Have you ever met anyone who was afraid of clowns? If that someone is you, you might want to skip today’s post. Now don’t be scared. This is only fiction…
“SEND IN THE CLOWNS”
By: Rachel A. Carrera
Marlee giggled as she glanced at her husband. “I can’t believe you, Steve. It seems like every time the circus comes to town, you get injured. You’re not one of those people who are afraid of clowns or something, are you?”
Steve blushed and averted her gaze. “Just hurry up, would ya? My back is killing me.”
“I’m driving as fast as I can. We don’t want to get a ticket. So, really, what’s up with you and the circus? This isn’t your way of getting out of going with us, is it? Three years ago when the kids wanted to go, you broke your ankle. Two years ago, you came down with strep throat. Last year, you got in a car accident and sprained your neck. And today, you fell down the stairs and injured your back. What gives?”
He sighed and tensed his muscles. “I’m sorry, Babe. I don’t feel like talking about it right now. My back hurts too much. I’ll tell you someday. I promise.”
She rested her hand on his knee. “Alright, Sweetie. Look, here we are…”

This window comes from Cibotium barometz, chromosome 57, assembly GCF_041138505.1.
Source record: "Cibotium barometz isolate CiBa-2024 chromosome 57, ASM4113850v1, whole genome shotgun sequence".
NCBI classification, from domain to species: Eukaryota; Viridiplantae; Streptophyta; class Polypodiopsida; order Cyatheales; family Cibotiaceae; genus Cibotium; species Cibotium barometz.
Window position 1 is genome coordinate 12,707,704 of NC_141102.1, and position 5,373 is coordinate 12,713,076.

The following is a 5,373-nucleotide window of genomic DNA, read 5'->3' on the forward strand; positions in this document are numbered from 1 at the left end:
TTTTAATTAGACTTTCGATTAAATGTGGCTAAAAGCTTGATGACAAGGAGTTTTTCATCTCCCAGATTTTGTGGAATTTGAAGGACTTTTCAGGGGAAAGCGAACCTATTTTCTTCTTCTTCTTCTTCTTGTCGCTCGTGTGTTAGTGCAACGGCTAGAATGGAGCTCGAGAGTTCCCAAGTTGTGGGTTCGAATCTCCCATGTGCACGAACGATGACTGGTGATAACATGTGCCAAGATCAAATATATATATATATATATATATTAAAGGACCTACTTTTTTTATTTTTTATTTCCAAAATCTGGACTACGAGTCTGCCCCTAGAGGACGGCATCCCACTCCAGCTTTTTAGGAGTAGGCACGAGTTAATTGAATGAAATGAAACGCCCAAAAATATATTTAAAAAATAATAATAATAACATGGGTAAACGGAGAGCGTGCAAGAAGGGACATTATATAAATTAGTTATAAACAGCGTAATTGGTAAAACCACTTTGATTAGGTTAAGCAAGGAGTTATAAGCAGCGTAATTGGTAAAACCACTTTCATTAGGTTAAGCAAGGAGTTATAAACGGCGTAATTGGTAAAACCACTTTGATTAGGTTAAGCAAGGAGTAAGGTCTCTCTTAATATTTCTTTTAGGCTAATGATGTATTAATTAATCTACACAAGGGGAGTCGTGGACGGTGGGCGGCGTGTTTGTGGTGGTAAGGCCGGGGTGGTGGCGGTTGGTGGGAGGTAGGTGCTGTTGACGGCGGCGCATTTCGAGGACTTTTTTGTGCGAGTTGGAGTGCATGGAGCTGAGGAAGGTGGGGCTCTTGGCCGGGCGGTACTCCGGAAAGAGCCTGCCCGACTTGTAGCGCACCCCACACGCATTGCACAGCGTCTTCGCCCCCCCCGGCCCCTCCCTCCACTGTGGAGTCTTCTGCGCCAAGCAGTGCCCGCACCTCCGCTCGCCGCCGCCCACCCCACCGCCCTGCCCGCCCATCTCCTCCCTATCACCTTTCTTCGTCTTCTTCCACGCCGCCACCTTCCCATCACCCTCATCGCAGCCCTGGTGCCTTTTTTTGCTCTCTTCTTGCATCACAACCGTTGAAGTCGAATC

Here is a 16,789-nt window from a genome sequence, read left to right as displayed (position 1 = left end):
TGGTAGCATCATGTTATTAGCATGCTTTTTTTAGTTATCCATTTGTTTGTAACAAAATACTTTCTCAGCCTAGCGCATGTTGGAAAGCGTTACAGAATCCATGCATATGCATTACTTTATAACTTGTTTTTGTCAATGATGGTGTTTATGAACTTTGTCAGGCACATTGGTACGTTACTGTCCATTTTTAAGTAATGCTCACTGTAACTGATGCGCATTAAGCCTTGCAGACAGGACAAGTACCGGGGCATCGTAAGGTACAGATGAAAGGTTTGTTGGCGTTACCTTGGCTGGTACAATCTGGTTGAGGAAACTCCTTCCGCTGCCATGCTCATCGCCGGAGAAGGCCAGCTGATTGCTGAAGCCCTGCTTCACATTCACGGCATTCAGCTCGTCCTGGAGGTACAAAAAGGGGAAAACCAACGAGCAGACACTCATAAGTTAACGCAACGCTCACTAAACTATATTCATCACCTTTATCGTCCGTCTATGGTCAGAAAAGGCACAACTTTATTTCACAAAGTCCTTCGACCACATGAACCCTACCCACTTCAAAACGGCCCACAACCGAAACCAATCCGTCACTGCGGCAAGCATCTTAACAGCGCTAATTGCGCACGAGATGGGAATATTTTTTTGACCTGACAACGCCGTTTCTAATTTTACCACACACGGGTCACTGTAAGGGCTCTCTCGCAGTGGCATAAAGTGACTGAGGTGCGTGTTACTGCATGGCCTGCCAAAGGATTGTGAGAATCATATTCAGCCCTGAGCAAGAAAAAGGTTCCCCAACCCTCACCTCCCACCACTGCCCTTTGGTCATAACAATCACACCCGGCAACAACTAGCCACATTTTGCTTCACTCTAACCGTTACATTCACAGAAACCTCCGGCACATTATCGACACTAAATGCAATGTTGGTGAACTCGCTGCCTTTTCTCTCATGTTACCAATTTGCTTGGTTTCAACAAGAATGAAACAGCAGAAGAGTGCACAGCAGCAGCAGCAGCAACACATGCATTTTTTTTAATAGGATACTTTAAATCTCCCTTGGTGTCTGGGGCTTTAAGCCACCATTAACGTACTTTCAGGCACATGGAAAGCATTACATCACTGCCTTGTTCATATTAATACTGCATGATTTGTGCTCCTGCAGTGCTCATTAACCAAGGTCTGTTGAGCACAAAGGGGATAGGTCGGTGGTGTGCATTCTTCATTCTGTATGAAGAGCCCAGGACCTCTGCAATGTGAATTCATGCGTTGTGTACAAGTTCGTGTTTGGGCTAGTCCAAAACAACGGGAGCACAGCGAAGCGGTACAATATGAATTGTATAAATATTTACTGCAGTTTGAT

* * *
Dr. Haskell helped Steve to the examination table then gently grabbed Marlee’s elbow. “Mrs. Chambers, why don’t you go have a seat in the waiting room. I’d like to talk to Steve alone.”
She bit her lip as her eyes darted between Steve and the doctor. “Oh. Okay. Good luck, Honey.” She kissed her husband’s cheek and reluctantly left.
As the door closed, the doctor turned to Steve. “So, Steve, every year when the circus comes to town, you end up here in my office. Marlee seems to think it’s some psychosomatic ploy to get out of going. Do you want to talk about it?” He gently manipulated Steve’s back as he spoke.
Steve blushed then winced as the doctor pressed on his spine. “Promise you won’t laugh?”
“Sure. I promise.”
“Well, it’s not like I’m getting injured on purpose. But the reason it keeps happening… Well, it scares the shit out of me.” The color drained from his face as he sat up and hung his legs over the edge of the table.
Dr. Haskell took a seat next to him and took a pen from his pocket. “Okay. Well, tell me what it is.”